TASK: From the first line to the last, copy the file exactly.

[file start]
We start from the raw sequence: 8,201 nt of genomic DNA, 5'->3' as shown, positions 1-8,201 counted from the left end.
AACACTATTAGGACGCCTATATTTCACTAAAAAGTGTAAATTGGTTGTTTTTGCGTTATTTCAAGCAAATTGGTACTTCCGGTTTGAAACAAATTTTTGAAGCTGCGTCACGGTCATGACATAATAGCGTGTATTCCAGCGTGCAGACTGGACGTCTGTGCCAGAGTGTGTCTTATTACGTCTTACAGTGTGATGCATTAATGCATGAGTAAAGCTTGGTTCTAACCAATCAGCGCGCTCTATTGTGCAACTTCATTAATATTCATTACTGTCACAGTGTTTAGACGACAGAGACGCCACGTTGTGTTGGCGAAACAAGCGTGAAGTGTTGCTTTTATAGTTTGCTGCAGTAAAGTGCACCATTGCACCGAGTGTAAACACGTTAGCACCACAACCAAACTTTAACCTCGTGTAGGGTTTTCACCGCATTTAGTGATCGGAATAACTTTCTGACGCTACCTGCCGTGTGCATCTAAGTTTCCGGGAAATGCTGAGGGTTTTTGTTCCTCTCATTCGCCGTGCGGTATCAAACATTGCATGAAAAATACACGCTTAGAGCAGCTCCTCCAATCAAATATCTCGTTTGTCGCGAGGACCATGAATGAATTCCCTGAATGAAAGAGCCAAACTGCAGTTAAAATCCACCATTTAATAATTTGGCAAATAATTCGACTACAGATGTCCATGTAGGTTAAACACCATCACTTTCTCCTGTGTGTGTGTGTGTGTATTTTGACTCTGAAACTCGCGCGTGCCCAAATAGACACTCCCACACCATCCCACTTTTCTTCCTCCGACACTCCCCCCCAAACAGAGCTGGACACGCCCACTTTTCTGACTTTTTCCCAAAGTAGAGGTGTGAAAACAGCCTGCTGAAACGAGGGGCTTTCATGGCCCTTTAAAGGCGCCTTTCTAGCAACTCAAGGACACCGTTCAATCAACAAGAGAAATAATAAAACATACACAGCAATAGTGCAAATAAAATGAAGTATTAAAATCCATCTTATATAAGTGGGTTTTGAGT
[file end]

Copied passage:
We start from the raw sequence: 8,201 nt of genomic DNA, 5'->3' as shown, positions 1-8,201 counted from the left end.
AACACTATTAGGACGCCTATATTTCACTAAAAAGTGTAAATTGGTTGTTTTTGCGTTATTTCAAGCAAATTGGTACTTCCGGTTTGAAACAAATTTTTGAAGCTGCGTCACGGTCATGACATAATAGCGTGTATTCCAGCGTGCAGACTGGACGTCTGTGCCAGAGTGTGTCTTATTACGTCTTACAGTGTGATGCATTAATGCATGAGTAAAGCTTGGTTCTAACCAATCAGCGCGCTCTATTGTGCAACTTCATTAATATTCATTACTGTCACAGTGTTTAGACGACAGAGACGCCACGTTGTGTTGGCGAAACAAGCGTGAAGTGTTGCTTTTATAGTTTGCTGCAGTAAAGTGCACCATTGCACCGAGTGTAAACACGTTAGCACCACAACCAAACTTTAACCTCGTGTAGGGTTTTCACCGCATTTAGTGATCGGAATAACTTTCTGACGCTACCTGCCGTGTGCATCTAAGTTTCCGGGAAATGCTGAGGGTTTTTGTTCCTCTCATTCGCCGTGCGGTATCAAACATTGCATGAAAAATACACGCTTAGAGCAGCTCCTCCAATCAAATATCTCGTTTGTCGCGAGGACCATGAATGAATTCCCTGAATGAAAGAGCCAAACTGCAGTTAAAATCCACCATTTAATAATTTGGCAAATAATTCGACTACAGATGTCCATGTAGGTTAAACACCATCACTTTCTCCTGTGTGTGTGTGTGTGTATTTTGACTCTGAAACTCGCGCGTGCCCAAATAGACACTCCCACACCATCCCACTTTTCTTCCTCCGACACTCCCCCCCAAACAGAGCTGGACACGCCCACTTTTCTGACTTTTTCCCAAAGTAGAGGTGTGAAAACAGCCTGCTGAAACGAGGGGCTTTCATGGCCCTTTAAAGGCGCCTTTCTAGCAACTCAAGGACACCGTTCAATCAACAAGAGAAATAATAAAACATACACAGCAATAGTGCAAATAAAATGAAGTATTAAAATCCATCTTATATAAGTGGGTTTTGAGT